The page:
I hope that this will help. If you are unsure, or have questions, please fell free to contact me and I will help you with this very important task.
Stay safe in the world wide web everyone!

 

Scam and Fraud Rules!

  1. THE IRS WILL NEVER CALL YOU.
    Anyone claiming it’s the IRS, simply hang up and block the caller.
  2. Your Bank will NEVER call you!
    Simply hang up and block the caller.
  3. SOCIAL SECURITY will NEVER call you! Your SSN can never expire for any reason!!! Hang up and block the caller.
  4. Chinese phone calls are bugging a lot of phone numbers.
    Simply hang up and block the caller.
  5. ANY call that starts with a recorded message is a SCAM!
    Simply hang up and block the caller.
  6. ANY caller that asks for your debit or credit card information to send you a free product is a SCAM!!!
    Hang up and block the caller.
  7. ANYONE calling you about a family member is a SCAMMER!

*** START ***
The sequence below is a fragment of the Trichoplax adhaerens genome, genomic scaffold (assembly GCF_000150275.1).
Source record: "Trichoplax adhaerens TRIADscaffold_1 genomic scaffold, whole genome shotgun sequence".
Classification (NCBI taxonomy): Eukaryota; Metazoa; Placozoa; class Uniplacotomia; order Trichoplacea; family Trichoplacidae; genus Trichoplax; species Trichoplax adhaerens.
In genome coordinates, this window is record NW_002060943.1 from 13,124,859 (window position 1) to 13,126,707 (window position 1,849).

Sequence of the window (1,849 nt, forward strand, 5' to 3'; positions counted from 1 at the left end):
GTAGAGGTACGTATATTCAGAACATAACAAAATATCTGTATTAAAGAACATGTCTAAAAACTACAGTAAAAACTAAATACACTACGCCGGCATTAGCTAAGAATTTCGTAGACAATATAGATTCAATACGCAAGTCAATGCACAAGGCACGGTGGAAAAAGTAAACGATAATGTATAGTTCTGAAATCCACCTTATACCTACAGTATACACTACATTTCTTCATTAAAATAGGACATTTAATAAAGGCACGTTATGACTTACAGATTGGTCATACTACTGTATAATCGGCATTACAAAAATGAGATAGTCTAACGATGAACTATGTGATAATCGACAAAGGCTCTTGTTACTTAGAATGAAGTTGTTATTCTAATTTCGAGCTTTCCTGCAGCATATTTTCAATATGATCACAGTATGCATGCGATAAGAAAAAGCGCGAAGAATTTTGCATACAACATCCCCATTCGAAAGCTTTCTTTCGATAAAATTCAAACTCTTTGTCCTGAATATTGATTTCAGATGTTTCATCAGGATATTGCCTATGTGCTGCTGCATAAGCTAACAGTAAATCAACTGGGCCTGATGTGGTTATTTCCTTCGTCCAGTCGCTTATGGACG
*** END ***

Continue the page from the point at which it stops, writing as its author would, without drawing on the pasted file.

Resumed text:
Hang up and block the caller!
  8. Facebook will NEVER give money for any click, like or share!
    Stop sharing such information.
  9. NEVER click on links you don’t feel sure about.
Don’t panic! Authorities of any kind will NEVER call you to ask you for your social security number, bank account number, or debit/credit card number! Don’t fall for those phone calls.
Don’t fall for false shared information on Social Media!!!
A great solution is NEVER to answer calls from numbers that are not in your contacts list!